Since November 2012, people have spotted this beautiful lab living in a large field in Mesquite. Animal Control tried multiple times to trap him, as did many citizens, but he was too fast and too wily for them.
In early January, DT6 was contacted by two Good Samaritans who had been feeding this dog daily and wanted to take him in, so we came out to investigate. It didn’t look good. The dog had a very wide open space and knew it well. Traps didn’t seem to work, and we had nowhere to secure panels. He was also very skittish, so he didn’t come within 100 feet of any of the people who were feeding him. As you can see from his photos, MANY people were feeding him.
We knew that it was up to our Good Samaritan Sherry to capture this dog, since she had the capacity to spend the time it would take to win over this dog’s trust. When we met, Sherry was putting food and water in some dishes through an opening in the fence, but had not tried to get close. We counseled her on ways to build trust: talking to the dog in a soothing voice, sitting flat on the ground while averting her eyes so that she did not assume a threatening body position, not extending her hands to the dog and not making any sudden movements. We asked her not to crouch in front of the dog (attack position) or smile wide (baring teeth). Many small suggestions, but ones that would help her in her mission.
In the first week, Sherry made significant progress! Luke, as she calls him, was starting to come closer and closer and was starting to eat in front of her (a sign of trust). Then Sherry began bringing him high value toys – tennis balls and stuffies – that she had slept with to get her scent on them. At first he did not know what to do with the toys.Then he started picking them up and taking them into the woods where he slept. She kept talking to him, making sure he knew her voice.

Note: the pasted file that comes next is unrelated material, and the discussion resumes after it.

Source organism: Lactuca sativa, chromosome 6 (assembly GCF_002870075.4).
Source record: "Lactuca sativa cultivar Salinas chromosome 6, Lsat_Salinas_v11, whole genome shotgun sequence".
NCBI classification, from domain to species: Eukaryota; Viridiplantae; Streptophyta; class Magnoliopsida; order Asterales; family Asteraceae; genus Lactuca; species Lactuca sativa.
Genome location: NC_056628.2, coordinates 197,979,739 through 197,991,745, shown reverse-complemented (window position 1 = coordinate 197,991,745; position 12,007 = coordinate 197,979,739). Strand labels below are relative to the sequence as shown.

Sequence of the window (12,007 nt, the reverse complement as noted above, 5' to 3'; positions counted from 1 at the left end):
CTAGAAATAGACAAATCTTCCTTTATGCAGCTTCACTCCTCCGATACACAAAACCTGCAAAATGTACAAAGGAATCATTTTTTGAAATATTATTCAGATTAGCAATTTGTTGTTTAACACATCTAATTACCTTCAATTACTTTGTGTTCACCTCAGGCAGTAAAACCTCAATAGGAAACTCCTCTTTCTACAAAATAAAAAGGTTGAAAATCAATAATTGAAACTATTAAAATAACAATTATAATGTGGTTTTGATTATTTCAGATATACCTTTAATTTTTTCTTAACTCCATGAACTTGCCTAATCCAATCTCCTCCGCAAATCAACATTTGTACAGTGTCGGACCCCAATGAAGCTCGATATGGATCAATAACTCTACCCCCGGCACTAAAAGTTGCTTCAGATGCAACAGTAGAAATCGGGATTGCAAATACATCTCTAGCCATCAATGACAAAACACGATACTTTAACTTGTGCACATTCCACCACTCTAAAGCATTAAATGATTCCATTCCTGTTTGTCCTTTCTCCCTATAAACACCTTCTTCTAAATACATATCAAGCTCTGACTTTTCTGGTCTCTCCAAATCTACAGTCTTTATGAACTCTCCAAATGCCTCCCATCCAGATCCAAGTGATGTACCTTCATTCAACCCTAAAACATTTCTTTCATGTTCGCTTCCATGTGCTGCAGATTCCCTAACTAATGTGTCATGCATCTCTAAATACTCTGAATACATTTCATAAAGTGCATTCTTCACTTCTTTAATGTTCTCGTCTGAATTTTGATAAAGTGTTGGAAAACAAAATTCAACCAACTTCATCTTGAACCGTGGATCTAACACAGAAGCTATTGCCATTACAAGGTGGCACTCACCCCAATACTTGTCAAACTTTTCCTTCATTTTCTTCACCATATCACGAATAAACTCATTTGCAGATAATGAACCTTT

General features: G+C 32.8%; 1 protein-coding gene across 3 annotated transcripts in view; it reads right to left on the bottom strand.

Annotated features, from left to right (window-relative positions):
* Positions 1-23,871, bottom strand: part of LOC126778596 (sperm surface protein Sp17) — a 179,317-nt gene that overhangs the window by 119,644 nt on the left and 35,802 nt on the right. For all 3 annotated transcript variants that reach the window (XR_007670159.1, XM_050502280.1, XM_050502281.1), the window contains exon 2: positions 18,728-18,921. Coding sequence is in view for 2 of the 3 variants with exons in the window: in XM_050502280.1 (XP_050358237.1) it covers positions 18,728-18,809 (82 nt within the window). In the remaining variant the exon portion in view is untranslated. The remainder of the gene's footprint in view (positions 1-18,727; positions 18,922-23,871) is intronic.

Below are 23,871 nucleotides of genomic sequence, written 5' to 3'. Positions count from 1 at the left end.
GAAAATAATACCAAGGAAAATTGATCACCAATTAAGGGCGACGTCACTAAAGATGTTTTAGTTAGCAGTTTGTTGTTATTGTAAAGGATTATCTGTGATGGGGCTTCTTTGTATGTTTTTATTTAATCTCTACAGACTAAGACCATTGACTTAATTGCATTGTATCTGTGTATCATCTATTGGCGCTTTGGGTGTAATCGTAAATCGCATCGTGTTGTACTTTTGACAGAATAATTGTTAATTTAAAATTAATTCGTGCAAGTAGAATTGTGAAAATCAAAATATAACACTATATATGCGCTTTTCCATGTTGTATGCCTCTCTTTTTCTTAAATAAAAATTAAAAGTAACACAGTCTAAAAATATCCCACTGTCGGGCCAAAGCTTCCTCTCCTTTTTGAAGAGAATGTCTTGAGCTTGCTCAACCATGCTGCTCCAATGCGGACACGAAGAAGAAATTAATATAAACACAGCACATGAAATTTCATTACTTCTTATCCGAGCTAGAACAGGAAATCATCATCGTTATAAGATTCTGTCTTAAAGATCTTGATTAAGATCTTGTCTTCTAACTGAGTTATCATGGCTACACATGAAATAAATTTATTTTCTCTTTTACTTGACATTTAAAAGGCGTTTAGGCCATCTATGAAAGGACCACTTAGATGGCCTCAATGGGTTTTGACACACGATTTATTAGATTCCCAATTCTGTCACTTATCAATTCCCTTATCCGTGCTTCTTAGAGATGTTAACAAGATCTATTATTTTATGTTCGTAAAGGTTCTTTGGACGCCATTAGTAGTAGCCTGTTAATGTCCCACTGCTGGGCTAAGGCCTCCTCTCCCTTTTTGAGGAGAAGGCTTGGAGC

In the coming weeks, Luke would start running towards the fence when he saw Sherry’s car approach. Then she gradually started to approach Luke, while still maintaining a non-threatening position, never staring him in the eyes, making brief eye contact and blinking rapidly, then looking away. Luke started to come within a few feet of her – a huge improvement from her starting point.
We felt we should try a trap to see if Luke would be more amenable to it if Sherry brought it. He was very curious and looked all around it, but Luke is a big boy and seemed to need to crouch down to get in. After a few hours, we removed the trap and let Luke calm down, and left Sherry there with him so Luke would know everything was OK. A few hours later we received an excited text that Luke had taken food from her hand through the fence!
On Wednesday, February 20, we got some great news – Luke came up to Sherry and stood still while she slowly approached with her hand and allowed her to pet him! We decided to try that Friday to lure him into a pen, but Sherry actually went out one additional time on her own and was able to get Luke on a leash. After a few minutes of uncertainty, he hopped right into her car!
Sherry’s first stop was to her vet’s office, where he spent the night to decompress. We later got some bad news – Luke is heartworm positive and had tapeworms and hookworms. Sherry is committed to getting Luke well, but heartworm treatment is very costly and we would love to support her since she’s come this far.
This rescue would not have been possible without this Good Samaritan’s patience and dedication. DT6 can only be in so many places in a given week, and the more help we get from the community, the more animals that will be saved.